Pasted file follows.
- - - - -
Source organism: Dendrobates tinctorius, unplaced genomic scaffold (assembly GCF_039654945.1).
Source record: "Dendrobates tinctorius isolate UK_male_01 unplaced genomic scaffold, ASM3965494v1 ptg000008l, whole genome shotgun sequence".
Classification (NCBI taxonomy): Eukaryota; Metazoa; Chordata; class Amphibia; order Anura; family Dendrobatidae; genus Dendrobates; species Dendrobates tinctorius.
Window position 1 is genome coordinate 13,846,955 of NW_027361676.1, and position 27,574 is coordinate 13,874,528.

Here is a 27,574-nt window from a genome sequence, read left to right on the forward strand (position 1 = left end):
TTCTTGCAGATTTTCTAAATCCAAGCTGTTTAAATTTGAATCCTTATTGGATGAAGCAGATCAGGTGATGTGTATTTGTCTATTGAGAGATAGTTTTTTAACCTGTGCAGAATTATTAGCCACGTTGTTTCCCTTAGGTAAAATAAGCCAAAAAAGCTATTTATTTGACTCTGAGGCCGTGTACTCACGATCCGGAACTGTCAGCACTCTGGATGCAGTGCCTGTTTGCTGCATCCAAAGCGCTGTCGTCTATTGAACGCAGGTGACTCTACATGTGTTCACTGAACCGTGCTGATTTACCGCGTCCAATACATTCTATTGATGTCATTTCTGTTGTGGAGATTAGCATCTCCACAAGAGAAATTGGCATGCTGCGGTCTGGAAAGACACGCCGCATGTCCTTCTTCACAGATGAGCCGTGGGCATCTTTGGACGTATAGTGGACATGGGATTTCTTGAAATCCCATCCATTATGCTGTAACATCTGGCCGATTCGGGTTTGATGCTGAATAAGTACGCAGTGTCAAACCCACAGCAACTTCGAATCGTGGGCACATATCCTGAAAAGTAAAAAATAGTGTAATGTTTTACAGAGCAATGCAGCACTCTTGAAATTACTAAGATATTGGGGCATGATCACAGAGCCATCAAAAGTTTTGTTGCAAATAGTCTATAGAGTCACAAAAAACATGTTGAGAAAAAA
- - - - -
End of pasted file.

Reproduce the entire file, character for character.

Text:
Source organism: Dendrobates tinctorius, unplaced genomic scaffold (assembly GCF_039654945.1).
Source record: "Dendrobates tinctorius isolate UK_male_01 unplaced genomic scaffold, ASM3965494v1 ptg000008l, whole genome shotgun sequence".
Classification (NCBI taxonomy): Eukaryota; Metazoa; Chordata; class Amphibia; order Anura; family Dendrobatidae; genus Dendrobates; species Dendrobates tinctorius.
Window position 1 is genome coordinate 13,846,955 of NW_027361676.1, and position 27,574 is coordinate 13,874,528.

Here is a 27,574-nt window from a genome sequence, read left to right on the forward strand (position 1 = left end):
TTCTTGCAGATTTTCTAAATCCAAGCTGTTTAAATTTGAATCCTTATTGGATGAAGCAGATCAGGTGATGTGTATTTGTCTATTGAGAGATAGTTTTTTAACCTGTGCAGAATTATTAGCCACGTTGTTTCCCTTAGGTAAAATAAGCCAAAAAAGCTATTTATTTGACTCTGAGGCCGTGTACTCACGATCCGGAACTGTCAGCACTCTGGATGCAGTGCCTGTTTGCTGCATCCAAAGCGCTGTCGTCTATTGAACGCAGGTGACTCTACATGTGTTCACTGAACCGTGCTGATTTACCGCGTCCAATACATTCTATTGATGTCATTTCTGTTGTGGAGATTAGCATCTCCACAAGAGAAATTGGCATGCTGCGGTCTGGAAAGACACGCCGCATGTCCTTCTTCACAGATGAGCCGTGGGCATCTTTGGACGTATAGTGGACATGGGATTTCTTGAAATCCCATCCATTATGCTGTAACATCTGGCCGATTCGGGTTTGATGCTGAATAAGTACGCAGTGTCAAACCCACAGCAACTTCGAATCGTGGGCACATATCCTGAAAAGTAAAAAATAGTGTAATGTTTTACAGAGCAATGCAGCACTCTTGAAATTACTAAGATATTGGGGCATGATCACAGAGCCATCAAAAGTTTTGTTGCAAATAGTCTATAGAGTCACAAAAAACATGTTGAGAAAAAA